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Old 10-13-2012, 03:27 PM   #6
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Don't take offense, I'm just curious how you can overshoot with an extract kit. They're typically dead on assuming you have the right volumes. I can see it happening if you only make 3 gallons with a 5 gallon recipe, but otherwise you should be really close. Are your calculations correct?

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Old 10-13-2012, 03:28 PM   #7
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Quote:
Originally Posted by robotsNbeer
I'm doing extract with grains right now. I'm actually attempting my first partial mash this next week and hope to be doing all grain by the end of 2012. I haven't been paying attention to the efficiency yet I guess because I'm on my 4th beer and only doing extract.

I'm glad you mentioned competitions. I guess for that reason alone (I like bolder beers as well) I will start to get my OG at or below the target. On a related note, but trying not to get off topic, if my IBU or SRM is off, again, will my brew not do as well in competitions since something is outside of the style parameters?
If you're trying to enter an Irish Red Ale and your OG is 1.080 and IBU are 50, it will not do well in the comp although it may be a deliciously balanced beer at that ratio. Efficiency is 100% with extracts so it's not hard to calculate what your OG is going to be. I guess I don't understand the problem. Are you having a problem with hitting too high an OG, or are you just wondering what what the effect of that OG is? Like I said, I like a high OG I comply with BJCP style guidelines for beers that I am going to enter into comp though, so in that respect I am actually brewing something that is not exactly to my personal preference.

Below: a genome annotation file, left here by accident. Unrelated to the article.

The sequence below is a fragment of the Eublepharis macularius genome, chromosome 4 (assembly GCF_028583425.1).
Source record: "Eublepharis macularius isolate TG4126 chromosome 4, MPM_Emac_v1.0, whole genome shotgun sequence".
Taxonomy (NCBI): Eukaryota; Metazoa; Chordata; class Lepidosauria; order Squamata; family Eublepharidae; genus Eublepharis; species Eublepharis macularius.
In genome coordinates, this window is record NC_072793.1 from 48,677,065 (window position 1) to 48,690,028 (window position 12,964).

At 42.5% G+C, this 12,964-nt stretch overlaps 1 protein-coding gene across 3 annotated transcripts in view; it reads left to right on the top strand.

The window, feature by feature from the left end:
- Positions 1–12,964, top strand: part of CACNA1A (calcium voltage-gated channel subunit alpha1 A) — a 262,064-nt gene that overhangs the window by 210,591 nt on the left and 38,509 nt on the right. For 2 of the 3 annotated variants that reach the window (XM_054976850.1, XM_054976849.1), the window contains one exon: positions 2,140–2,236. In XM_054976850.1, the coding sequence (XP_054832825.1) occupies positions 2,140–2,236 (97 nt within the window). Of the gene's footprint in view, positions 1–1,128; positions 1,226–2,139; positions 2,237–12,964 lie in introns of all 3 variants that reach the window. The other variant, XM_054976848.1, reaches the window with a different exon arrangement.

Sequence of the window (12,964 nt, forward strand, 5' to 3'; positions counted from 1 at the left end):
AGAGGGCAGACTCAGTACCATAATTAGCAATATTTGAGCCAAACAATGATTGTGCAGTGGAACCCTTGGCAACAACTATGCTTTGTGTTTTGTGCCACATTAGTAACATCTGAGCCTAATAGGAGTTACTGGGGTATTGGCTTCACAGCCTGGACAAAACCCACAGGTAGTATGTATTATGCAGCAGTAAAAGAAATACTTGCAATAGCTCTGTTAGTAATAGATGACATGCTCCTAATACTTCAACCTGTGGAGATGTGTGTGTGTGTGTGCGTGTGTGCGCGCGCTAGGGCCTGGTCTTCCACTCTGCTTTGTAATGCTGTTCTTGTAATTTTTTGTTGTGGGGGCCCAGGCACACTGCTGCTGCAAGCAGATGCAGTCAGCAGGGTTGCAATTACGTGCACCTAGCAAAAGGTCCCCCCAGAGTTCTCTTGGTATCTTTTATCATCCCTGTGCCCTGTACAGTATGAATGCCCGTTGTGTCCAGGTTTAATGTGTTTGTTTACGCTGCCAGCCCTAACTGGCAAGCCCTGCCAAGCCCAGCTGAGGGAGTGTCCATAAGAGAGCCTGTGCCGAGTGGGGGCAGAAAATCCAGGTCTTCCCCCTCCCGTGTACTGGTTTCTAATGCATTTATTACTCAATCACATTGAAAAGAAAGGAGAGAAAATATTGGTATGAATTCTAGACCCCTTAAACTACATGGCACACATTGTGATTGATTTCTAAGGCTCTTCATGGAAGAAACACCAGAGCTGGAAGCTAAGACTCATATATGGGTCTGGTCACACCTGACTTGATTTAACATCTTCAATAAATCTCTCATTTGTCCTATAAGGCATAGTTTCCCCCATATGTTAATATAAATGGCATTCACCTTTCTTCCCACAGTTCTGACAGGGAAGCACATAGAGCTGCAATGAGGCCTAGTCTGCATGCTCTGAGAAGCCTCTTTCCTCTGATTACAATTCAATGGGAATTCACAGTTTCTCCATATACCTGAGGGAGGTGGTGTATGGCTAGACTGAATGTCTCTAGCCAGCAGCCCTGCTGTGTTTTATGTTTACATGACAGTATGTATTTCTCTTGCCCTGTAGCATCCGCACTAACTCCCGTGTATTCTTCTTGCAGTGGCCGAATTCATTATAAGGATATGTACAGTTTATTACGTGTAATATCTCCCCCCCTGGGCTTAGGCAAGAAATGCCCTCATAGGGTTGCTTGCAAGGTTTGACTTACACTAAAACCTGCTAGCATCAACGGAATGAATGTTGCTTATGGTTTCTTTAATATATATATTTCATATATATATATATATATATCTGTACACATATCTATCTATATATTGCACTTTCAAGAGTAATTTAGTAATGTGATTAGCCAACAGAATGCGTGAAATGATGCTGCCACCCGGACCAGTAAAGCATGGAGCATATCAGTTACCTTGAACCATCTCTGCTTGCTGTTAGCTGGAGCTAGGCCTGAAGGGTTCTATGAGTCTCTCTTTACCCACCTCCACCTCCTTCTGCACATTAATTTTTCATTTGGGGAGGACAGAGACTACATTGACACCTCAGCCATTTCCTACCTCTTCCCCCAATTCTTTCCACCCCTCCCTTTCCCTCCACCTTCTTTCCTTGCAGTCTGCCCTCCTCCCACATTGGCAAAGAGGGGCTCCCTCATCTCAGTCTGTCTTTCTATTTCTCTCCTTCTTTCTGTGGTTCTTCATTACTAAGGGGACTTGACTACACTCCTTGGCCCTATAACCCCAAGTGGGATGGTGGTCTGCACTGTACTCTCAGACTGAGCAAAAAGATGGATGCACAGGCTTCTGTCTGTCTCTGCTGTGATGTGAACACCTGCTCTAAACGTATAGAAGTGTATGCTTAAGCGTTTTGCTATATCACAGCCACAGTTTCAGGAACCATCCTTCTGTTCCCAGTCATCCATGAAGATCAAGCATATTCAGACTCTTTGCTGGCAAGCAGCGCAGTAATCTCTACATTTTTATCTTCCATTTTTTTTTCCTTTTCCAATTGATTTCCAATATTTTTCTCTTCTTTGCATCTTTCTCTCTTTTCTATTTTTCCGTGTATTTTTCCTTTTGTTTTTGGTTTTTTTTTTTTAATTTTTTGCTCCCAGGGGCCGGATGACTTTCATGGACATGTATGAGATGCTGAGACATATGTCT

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Old 10-13-2012, 03:38 PM   #8
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Don't take offense
None taken.

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I'm just curious how you can overshoot with an extract kit. They're typically dead on assuming you have the right volumes.
So I'm taking extract kits as a base recipe and altering them using different grains or different amounts which will overshoot the style or the kit. But you're right about those kits being dead on. I guess I think I'm smarter than I really am and think I can alter the recipes because I know better I'm mostly altering recipes because I want to experiment.

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I guess I don't understand the problem. Are you having a problem with hitting too high an OG, or are you just wondering what what the effect of that OG is?
More just curious. But I would like to start entering competitions so I'm glad I was curious.
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Old 10-13-2012, 03:42 PM   #9
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I'm with you. I did the same thing after I got several batches under my belt. From personal experience, wait until you start doing partial mashes to really start changing things up. If you want to mess with the specialty/steeping grains, keep it roughly the same weight as the original recipe calls for.

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Old 10-13-2012, 05:06 PM   #10
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Thanks everyone for the replies. I'm pretty excited to do a partial mash this week and eventually an all grain and see how my results differ from an all extract. I'm glad this was cleared up.